Following the reopening of elective surgery, the authors’ division transitioned from inpatient admission to same-day discharge for immediate prosthetic breast reconstruction in an effort to decrease the hospital’s clinical burden and minimize potential coronavirus disease of 2019 exposure. This study aims to compare complication rates following this acute transition for patients who had inpatient and outpatient mastectomy with immediate alloplastic reconstruction.
A retrospective chart review was performed on patients who underwent mastectomy with immediate prosthetic reconstruction. The outcome of interest was 30-day morbidity. Descriptive statistics were compared for patients with outpatient and inpatient operations. Odds ratios were calculated to determine whether any preoperative factors increased odds of 30-day complications.
A total of 115 patients were included in this study. Twenty-six patients had outpatient surgery and 89 stayed inpatient postoperatively. Same-day discharge did not significantly impact the odds of having one or more 30-day complications (OR, 0.275; 95% CI, 0.047 to 1.618; P = 0.153). Patients with complications had significantly longer median operating times [5.0 hours (interquartile range, 4.0 to 6.0 hours) versus 4.0 hours (interquartile range, 3.0 to 5.0 hours; P = 0.05), and there was a statistically significant association between length of surgery and odds of complication (OR, 1.596; 95% CI, 1.039 to 2.451; P = 0.033). Age was independently associated with increased risk of 30-day complication (OR, 1.062; 95% CI, 1.010 to 1.117; P = 0.020).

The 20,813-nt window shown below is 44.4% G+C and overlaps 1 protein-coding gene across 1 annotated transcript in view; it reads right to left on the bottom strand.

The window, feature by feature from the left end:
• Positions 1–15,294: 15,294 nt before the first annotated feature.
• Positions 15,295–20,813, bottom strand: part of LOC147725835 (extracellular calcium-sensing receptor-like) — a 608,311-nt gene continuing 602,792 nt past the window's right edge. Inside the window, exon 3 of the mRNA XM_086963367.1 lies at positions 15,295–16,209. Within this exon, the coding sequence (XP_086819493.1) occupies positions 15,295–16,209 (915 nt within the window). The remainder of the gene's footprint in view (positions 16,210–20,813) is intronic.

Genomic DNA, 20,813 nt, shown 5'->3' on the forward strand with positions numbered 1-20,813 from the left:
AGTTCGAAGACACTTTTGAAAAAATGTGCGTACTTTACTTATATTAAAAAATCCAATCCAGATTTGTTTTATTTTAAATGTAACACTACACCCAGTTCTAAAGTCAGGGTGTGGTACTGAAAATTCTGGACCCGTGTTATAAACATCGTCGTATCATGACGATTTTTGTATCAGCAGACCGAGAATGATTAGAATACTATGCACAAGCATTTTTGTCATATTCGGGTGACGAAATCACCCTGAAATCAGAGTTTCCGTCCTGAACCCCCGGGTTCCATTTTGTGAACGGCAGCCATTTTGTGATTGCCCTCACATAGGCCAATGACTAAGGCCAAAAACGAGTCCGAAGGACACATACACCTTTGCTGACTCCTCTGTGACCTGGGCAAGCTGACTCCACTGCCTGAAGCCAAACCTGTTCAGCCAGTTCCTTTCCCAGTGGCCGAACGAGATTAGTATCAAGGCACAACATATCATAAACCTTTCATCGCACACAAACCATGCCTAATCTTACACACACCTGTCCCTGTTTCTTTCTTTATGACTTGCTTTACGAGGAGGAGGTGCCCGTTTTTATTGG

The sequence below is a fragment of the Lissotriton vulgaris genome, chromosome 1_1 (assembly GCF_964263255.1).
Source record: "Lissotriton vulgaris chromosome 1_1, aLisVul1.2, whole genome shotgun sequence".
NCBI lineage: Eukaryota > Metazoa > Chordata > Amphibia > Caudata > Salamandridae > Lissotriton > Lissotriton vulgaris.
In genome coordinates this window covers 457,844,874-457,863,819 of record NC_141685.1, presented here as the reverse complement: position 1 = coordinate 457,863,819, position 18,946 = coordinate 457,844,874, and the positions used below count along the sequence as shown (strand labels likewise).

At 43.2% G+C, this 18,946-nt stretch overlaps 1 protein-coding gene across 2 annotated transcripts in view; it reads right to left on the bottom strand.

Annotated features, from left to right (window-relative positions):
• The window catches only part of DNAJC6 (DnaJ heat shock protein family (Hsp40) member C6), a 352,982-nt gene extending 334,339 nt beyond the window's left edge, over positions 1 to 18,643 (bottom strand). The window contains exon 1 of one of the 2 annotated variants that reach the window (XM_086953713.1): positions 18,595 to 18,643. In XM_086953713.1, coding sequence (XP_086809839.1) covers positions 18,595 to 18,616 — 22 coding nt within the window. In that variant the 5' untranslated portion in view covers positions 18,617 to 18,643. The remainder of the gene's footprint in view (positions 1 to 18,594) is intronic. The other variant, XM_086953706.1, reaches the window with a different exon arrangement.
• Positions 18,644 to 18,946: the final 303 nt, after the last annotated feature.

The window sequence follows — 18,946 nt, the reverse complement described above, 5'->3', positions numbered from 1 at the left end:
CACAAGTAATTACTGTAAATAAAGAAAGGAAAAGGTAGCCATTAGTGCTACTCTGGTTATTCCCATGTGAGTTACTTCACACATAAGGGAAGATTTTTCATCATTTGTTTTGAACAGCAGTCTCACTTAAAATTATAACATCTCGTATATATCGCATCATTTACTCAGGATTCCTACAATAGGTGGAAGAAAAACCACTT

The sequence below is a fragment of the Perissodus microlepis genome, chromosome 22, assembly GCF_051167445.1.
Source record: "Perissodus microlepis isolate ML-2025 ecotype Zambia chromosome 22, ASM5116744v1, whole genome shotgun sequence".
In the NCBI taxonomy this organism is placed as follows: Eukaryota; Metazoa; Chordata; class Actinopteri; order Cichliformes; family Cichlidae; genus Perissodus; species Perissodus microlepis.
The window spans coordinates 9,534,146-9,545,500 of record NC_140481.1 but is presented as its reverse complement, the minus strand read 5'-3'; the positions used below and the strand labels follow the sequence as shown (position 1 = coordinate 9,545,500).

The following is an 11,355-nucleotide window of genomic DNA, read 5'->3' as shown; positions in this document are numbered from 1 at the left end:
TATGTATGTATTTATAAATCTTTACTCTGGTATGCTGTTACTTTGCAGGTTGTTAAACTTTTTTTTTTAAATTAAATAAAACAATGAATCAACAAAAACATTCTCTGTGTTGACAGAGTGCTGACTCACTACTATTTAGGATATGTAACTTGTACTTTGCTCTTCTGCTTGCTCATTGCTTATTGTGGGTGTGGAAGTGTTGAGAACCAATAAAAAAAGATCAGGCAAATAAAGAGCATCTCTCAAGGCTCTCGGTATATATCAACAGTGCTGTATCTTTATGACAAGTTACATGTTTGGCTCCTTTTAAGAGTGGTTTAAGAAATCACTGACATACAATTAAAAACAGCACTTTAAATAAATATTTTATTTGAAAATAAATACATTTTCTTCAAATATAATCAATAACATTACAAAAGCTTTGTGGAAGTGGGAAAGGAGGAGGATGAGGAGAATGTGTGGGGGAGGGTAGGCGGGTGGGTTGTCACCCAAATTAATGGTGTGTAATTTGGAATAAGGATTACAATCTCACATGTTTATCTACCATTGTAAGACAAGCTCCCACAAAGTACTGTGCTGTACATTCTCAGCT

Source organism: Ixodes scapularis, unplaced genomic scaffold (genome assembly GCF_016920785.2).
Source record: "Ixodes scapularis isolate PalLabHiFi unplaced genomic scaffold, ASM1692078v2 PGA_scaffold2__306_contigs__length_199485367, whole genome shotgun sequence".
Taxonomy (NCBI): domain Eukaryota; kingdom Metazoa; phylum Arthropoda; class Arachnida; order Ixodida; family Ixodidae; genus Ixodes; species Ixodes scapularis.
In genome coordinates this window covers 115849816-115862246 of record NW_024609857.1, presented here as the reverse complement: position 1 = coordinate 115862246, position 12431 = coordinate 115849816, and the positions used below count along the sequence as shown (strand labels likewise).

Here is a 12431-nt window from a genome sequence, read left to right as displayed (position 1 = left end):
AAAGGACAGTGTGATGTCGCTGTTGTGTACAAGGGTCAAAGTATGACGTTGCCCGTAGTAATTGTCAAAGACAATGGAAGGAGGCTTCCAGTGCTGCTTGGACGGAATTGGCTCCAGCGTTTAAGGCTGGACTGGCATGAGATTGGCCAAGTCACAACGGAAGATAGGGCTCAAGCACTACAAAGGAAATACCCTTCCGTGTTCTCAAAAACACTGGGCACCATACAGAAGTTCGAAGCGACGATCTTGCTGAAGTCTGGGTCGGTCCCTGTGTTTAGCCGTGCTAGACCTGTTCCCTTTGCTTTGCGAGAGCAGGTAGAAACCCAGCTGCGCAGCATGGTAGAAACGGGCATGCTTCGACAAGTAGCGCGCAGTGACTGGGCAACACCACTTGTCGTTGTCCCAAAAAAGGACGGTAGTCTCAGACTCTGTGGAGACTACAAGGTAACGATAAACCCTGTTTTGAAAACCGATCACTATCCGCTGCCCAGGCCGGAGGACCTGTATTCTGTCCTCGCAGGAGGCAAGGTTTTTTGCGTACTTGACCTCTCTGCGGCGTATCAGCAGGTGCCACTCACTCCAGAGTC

The authors’ findings support a continuation of same-day discharge strategy, which could decrease costs for patients and hospitals without increasing complications.
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